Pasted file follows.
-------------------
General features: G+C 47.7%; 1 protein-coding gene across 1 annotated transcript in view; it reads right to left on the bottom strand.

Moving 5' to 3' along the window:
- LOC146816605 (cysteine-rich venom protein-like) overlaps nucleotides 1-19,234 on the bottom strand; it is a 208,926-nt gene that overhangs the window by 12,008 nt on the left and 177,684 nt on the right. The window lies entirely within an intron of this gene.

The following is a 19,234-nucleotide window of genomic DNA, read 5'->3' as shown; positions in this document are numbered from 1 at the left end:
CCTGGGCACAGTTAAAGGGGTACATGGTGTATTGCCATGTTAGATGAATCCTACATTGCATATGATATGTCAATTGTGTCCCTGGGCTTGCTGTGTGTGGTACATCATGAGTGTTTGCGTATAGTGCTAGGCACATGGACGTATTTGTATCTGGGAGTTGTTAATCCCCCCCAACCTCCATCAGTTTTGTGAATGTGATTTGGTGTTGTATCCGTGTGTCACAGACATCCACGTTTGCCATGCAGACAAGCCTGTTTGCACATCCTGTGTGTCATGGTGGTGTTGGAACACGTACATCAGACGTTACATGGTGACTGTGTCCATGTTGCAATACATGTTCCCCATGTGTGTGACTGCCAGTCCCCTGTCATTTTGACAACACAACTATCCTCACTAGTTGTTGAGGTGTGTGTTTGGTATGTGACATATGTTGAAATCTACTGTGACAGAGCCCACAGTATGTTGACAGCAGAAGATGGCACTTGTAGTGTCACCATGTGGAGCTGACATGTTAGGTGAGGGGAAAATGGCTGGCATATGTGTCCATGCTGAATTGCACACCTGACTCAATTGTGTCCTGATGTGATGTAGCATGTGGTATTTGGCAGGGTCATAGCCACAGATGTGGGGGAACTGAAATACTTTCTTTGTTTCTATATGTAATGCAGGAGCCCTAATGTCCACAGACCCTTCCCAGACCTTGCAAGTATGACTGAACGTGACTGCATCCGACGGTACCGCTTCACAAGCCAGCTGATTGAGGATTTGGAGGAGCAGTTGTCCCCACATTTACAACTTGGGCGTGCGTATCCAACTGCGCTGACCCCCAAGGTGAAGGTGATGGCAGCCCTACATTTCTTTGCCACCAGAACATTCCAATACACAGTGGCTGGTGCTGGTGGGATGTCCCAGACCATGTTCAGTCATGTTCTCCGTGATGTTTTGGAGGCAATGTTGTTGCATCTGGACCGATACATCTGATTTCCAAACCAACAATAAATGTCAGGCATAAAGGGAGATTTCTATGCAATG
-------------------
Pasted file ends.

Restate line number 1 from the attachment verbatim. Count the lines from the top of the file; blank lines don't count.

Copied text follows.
General features: G+C 47.7%; 1 protein-coding gene across 1 annotated transcript in view; it reads right to left on the bottom strand.